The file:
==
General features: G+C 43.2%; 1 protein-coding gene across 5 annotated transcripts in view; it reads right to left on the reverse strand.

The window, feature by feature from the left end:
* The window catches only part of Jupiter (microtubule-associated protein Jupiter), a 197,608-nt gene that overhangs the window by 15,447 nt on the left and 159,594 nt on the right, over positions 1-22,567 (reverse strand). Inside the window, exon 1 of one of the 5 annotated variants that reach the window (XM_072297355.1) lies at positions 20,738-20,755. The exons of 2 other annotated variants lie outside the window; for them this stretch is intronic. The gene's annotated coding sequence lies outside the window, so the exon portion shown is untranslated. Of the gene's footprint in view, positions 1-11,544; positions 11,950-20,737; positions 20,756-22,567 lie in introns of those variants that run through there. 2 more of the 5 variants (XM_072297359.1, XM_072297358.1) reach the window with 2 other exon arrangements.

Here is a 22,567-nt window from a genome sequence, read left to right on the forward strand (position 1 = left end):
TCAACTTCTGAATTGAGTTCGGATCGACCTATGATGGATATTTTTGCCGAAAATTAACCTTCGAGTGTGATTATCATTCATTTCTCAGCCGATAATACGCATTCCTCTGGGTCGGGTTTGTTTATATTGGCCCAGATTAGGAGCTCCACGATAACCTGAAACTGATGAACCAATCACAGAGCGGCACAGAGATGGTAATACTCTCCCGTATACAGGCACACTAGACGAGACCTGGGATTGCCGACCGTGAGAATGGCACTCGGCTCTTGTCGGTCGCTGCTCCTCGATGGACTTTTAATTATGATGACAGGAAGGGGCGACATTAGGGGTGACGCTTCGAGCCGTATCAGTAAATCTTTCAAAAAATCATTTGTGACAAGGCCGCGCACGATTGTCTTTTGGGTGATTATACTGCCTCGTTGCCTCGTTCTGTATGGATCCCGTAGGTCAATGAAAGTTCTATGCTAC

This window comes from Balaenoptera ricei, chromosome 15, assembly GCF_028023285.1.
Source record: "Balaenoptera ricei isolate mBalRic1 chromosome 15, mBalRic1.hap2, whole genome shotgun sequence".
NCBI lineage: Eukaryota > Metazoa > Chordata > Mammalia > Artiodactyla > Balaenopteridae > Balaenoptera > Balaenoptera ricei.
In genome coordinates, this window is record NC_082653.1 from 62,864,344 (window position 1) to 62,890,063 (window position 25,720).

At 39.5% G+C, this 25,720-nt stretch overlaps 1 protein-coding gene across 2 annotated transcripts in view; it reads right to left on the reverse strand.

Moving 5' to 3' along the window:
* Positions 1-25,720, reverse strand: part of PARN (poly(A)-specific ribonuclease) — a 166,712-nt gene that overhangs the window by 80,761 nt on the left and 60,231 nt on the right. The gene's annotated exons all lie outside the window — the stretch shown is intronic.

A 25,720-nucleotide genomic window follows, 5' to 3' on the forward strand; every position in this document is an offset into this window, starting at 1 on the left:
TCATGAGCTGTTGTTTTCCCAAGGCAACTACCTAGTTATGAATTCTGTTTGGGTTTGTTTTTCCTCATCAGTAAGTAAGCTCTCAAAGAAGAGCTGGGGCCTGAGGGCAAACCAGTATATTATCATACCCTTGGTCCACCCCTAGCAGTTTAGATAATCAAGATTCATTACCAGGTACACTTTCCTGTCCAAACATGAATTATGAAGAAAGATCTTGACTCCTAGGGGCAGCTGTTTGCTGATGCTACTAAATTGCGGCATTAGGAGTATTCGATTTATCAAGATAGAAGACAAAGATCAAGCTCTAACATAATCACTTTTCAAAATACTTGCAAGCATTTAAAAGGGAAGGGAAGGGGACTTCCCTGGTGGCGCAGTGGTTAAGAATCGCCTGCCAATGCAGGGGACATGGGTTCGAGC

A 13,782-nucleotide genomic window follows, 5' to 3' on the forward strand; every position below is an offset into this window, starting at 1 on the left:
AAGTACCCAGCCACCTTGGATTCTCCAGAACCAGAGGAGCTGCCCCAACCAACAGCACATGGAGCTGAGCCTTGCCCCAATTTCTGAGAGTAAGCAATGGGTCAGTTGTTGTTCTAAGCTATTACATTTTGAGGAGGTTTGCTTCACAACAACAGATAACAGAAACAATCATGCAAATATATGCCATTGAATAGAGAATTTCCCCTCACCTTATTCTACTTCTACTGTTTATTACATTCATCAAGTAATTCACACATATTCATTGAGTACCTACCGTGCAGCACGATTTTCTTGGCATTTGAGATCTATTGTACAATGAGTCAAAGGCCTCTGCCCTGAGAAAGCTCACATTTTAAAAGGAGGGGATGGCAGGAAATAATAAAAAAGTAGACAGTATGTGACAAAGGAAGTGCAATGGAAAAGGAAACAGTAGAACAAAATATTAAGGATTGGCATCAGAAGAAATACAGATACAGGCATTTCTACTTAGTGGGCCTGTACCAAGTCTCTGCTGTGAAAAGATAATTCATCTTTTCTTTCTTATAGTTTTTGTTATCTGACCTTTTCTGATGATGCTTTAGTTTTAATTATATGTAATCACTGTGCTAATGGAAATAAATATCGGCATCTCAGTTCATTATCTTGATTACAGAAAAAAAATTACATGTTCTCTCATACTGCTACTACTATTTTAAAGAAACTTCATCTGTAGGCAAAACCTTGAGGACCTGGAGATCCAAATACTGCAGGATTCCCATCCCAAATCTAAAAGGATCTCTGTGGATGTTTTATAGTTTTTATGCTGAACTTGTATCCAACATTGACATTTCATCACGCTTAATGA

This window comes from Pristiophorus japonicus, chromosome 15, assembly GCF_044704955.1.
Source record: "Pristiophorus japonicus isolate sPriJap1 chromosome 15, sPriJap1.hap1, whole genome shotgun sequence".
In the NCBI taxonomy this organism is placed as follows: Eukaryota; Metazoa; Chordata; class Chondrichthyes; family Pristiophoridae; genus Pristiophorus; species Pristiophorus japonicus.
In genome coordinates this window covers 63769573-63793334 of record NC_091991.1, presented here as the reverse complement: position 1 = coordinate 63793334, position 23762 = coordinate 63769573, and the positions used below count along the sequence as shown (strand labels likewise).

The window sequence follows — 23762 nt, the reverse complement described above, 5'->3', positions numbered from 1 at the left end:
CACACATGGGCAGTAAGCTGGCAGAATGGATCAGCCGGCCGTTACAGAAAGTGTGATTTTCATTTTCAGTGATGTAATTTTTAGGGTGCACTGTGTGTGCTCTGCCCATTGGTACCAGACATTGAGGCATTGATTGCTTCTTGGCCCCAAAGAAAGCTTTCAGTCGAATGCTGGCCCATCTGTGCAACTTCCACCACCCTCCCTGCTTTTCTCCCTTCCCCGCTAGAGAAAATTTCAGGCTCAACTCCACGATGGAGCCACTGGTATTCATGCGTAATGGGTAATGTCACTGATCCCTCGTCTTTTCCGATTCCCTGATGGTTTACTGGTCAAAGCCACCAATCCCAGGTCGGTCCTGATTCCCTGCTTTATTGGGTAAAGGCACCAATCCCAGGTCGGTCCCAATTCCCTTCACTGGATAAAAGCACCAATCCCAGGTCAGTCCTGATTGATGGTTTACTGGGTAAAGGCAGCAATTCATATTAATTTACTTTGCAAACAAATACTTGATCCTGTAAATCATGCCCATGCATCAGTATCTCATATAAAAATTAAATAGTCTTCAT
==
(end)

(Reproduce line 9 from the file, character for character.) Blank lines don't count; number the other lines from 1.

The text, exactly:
In genome coordinates, this window is record NC_082653.1 from 62,864,344 (window position 1) to 62,890,063 (window position 25,720).